Pietro Terracciano—5: The only shot on target he faced was the penalty, but had a lot of trouble in possession, constantly booming backpasses out to touch and preventing his side from getting in a rhythm. Even so, it’s ludicrous to blame him alone for this loss.
Dodô—6.5: Not surprising that the most energetic player in the XI was the only one who didn’t start on Thursday. Buzzed around as per usual and had some bright moments jetting forward and infield, but his final product was lacking.
Nikola Milenković—6.5: Kept Guido Burgstaller quiet and generally looked unfussed by anything Rapid Wien threw at him, aside from that ugly flurry in the first half when every Fiorentina player turned into a cubist painting. Hit a couple of gorgeous, 60-yard diagonals that could be a very interesting tool.
Luca Ranieri—6: Solid enough at the back but a bit loose with the ball at times. His penchant for cramps is becoming a mild concern, as that knocked him out of the Conference League final as well.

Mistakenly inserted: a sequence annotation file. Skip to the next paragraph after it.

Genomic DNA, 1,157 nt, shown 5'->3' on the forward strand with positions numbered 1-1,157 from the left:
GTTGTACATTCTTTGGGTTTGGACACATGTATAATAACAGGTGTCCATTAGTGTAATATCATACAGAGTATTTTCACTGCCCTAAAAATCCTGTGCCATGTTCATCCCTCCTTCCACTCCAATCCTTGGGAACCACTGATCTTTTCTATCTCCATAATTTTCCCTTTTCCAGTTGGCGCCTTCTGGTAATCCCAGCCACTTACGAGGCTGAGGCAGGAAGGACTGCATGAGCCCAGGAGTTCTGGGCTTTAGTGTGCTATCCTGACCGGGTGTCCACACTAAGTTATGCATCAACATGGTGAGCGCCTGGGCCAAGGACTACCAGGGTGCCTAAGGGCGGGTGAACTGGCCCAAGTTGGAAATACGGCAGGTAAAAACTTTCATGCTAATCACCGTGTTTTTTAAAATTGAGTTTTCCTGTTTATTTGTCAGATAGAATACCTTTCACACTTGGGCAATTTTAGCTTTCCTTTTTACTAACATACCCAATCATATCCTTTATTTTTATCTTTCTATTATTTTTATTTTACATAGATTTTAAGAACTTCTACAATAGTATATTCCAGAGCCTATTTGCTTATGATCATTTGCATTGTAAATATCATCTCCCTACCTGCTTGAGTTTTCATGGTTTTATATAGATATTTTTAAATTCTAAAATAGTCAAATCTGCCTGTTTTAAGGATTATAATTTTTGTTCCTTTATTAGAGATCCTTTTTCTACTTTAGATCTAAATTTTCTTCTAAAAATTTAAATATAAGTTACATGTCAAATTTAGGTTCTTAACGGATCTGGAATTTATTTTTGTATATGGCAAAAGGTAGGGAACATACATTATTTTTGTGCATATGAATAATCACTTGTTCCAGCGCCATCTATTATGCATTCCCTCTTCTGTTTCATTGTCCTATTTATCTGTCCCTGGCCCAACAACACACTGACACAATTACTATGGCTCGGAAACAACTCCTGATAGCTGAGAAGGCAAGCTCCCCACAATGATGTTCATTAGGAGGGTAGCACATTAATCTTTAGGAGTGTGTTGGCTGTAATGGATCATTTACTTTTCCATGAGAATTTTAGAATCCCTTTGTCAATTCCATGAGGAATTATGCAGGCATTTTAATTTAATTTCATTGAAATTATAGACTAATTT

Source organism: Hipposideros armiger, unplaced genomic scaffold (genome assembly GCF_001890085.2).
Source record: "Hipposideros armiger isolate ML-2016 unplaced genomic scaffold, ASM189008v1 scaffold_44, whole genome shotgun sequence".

Cristiano Biraghi—5: Rough day for the captain. Banged two free kicks in a row into the wall, missed crosses and passes, whiffed a shot, and generally looked off the pace. Strange not to see Fabiano Parisi.
Arthur Melo—7: Man of the match. Smooth as warm butter on the ball, both dribbling and passing. Constantly found passes through the lines and, failing that, carried it forward himself. Adds a tempo to the attack we haven’t seen for Fiorentina since David Pizarro.
Rolando Mandragora—4.5: Gave away a boneheaded penalty but also offered very little on or off the ball. Didn’t seem up for Rapid Wien’s physicality. Normally he’s invisible in a good way; today, he was invisible in the worst way.
Nicolás González—6.5: A step slow, a day late, a dollar short, and still far and away the best attacker. Won fouls, beat his man, and nearly created a goal from nothing at the death with his furious pressing. Just a monster of a player, even when he’s not at his peak.
Giacomo Bonaventura—4.5: Ran himself into culs-de-sac multiple times, failed to spark the attack, and even got himself booked for spiking the ball after Nzola was called for a phantom foul. The most experienced guy on the pitch needs to do a lot better.